WELLINGTON, New Zealand — New Zealand police launched a renewed push on Wednesday to end an anti-vaccine mandate protest that has disrupted the country’s capital for the past three weeks, dismantling an encampment set up outside Parliament and towing away vehicles.
A fire broke out among some tents, sending smoke billowing over the site before it was used by police, a Reuters witness said, as officers worked to completely clear the grounds.
“Those protesters illegally occupying Parliament grounds and surrounding streets have been given ample opportunity to leave. It is time for them to go,” Prime Minister Jacinda Ardern said at a news conference after a police action earlier on Wednesday.
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Taking inspiration from truckers’ demonstrations in Canada, hundreds of protesters have been blocking streets with trucks, cars and motorcycles, in a protest that has led to violent clashes.
Police said earlier that 60 people were arrested and they had “gained significant ground” in their initial effort to clear the protesters. At least three officers were injured, police said.
Protesters used fire extinguishers, paint-filled projectiles, homemade plywood shields and pitchforks as weapons and a cord was set up as a trip wire, police said. Social media footage showed protesters throwing full water bottles and shouting abuse at the police.
Authorities used loudspeakers to warn protesters they face arrest for trespassing on Parliament grounds if they refuse to leave. Pepper spray was used against some protesters.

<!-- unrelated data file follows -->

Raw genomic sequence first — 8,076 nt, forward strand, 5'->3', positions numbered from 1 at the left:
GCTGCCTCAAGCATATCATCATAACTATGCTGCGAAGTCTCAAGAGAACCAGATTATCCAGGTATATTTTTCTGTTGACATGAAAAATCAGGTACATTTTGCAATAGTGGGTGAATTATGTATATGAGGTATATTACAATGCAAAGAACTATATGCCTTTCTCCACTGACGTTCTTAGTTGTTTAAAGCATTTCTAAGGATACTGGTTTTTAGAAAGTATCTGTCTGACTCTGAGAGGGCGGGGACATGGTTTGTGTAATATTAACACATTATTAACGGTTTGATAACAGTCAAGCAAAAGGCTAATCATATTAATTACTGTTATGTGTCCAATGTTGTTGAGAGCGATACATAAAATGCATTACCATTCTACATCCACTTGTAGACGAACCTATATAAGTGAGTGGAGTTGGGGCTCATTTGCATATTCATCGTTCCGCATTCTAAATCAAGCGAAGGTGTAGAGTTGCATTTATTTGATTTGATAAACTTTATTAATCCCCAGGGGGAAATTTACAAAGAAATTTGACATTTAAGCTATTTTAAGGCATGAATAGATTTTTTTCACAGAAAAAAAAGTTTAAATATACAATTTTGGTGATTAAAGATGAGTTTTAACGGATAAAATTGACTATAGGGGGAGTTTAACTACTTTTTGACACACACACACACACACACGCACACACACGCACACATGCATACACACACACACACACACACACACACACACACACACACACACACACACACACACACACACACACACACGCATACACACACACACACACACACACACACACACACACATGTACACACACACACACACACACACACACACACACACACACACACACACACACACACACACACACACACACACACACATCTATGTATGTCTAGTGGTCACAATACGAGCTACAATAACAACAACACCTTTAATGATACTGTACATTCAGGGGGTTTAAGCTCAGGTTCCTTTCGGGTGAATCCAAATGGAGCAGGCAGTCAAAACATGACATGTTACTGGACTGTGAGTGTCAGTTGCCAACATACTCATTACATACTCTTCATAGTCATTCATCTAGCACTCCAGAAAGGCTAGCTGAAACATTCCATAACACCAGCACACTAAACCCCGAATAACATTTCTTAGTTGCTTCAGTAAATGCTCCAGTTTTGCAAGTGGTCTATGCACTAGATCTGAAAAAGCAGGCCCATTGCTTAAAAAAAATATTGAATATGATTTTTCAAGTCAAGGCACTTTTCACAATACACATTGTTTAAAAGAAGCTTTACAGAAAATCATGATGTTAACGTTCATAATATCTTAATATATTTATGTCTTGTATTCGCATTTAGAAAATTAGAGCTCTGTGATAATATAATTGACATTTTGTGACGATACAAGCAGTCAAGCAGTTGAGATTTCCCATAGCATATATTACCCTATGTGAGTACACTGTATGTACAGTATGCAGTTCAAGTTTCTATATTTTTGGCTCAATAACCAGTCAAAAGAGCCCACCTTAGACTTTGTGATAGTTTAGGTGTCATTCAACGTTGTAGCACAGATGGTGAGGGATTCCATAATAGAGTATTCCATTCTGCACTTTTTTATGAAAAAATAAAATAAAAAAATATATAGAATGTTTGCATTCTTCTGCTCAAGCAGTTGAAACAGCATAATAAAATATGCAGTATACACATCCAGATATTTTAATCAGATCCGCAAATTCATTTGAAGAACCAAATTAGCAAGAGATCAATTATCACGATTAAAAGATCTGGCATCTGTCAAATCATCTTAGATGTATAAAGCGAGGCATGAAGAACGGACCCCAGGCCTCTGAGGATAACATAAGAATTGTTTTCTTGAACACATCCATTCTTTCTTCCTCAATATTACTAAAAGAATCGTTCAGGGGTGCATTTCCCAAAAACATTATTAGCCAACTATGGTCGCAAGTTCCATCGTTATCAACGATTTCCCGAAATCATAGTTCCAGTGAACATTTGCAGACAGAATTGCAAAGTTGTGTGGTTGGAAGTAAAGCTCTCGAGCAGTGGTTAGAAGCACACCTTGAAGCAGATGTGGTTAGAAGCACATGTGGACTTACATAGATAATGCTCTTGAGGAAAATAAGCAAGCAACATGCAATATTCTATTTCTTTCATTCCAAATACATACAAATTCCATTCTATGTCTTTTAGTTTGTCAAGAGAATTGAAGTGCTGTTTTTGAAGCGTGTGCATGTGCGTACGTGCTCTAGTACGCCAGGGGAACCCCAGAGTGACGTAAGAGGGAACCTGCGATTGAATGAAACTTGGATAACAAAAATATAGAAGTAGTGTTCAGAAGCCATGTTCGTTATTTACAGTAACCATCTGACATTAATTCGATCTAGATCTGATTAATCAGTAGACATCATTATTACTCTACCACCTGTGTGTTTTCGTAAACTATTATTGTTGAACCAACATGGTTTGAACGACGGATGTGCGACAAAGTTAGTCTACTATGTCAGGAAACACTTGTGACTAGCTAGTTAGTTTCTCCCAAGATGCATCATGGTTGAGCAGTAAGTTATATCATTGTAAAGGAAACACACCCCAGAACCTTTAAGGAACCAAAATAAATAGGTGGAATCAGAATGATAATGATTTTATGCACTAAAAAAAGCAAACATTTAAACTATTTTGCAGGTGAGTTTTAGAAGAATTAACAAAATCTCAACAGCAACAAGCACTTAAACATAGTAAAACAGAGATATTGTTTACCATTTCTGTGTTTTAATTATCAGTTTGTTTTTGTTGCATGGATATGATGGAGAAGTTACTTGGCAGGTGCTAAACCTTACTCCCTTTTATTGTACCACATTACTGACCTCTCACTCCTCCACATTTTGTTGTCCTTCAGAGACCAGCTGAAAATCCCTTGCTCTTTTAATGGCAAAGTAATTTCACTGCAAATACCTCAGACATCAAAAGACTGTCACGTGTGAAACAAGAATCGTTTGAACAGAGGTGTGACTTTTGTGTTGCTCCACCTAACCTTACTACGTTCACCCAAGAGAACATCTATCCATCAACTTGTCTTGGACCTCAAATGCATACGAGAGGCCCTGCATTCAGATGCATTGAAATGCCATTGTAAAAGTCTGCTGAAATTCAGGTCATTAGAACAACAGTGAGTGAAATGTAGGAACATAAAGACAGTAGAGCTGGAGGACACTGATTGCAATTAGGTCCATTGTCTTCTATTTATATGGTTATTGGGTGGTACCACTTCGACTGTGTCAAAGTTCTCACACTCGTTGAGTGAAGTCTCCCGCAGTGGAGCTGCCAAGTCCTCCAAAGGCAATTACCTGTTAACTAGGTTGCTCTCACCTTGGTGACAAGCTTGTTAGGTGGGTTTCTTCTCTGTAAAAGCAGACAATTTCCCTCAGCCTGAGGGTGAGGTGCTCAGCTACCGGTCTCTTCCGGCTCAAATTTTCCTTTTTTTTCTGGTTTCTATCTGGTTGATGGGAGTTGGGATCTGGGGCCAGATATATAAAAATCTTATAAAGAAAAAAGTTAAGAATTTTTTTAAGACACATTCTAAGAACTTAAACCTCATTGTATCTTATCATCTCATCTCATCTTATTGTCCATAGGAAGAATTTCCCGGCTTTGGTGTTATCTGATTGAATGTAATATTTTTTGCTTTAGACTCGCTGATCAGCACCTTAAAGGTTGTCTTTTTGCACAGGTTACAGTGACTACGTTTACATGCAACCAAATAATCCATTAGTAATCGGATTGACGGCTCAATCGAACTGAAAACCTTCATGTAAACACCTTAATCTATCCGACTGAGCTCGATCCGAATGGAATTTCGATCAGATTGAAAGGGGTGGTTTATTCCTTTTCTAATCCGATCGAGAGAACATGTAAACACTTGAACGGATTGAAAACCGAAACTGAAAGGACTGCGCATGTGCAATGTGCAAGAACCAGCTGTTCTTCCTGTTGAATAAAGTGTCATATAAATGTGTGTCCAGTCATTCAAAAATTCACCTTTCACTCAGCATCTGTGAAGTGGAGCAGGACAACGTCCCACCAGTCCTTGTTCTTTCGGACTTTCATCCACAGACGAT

Police Commissioner Andrew Coster said it was time to clear the roads of Wellington, New Zealand’s capital.
Ardern said the protests have been fueled by misinformation and conspiracy theories.
The protest began as a stand against Covid-19 vaccine mandates but was later joined by groups calling for an end to all pandemic restrictions.
“We are fighting for our standard of life. We want our sovereign right to our bodies,” said Kate Siegert, who is unvaccinated, as she watched protesters move forward to block police advances.
Siegert, who has made several trips from her home in Auckland to join the protest, said she lost her IT job because of mandates requiring vaccination for those who work in the health industry.
At least 10 children were seen within the protest area, and police said they had concerns for their well-being.
Lisa Suasua, 55, who has been part of the protests for weeks, said she will stay until the end.
“They (the police) have been pretty brutal. They don’t talk, they ask us to move on,” she said.
“They came in about 6 in the morning and started pulling up the tents in the church (grounds) that has women and children in it and just started coming through with their riot gear,” she said.
A country of 5 million people, New Zealand imposed tough anti-virus curbs that restricted its cases to just over 118,000 and 56 deaths, far lower than in many developed countries. But fueled by the omicron variant, daily infections are currently hovering near record levels.
About 95 percent of eligible people are vaccinated with two doses, with shots mandatory for some staff in front-line jobs.
George is Digismak’s reported cum editor with 13 years of experience in Journalism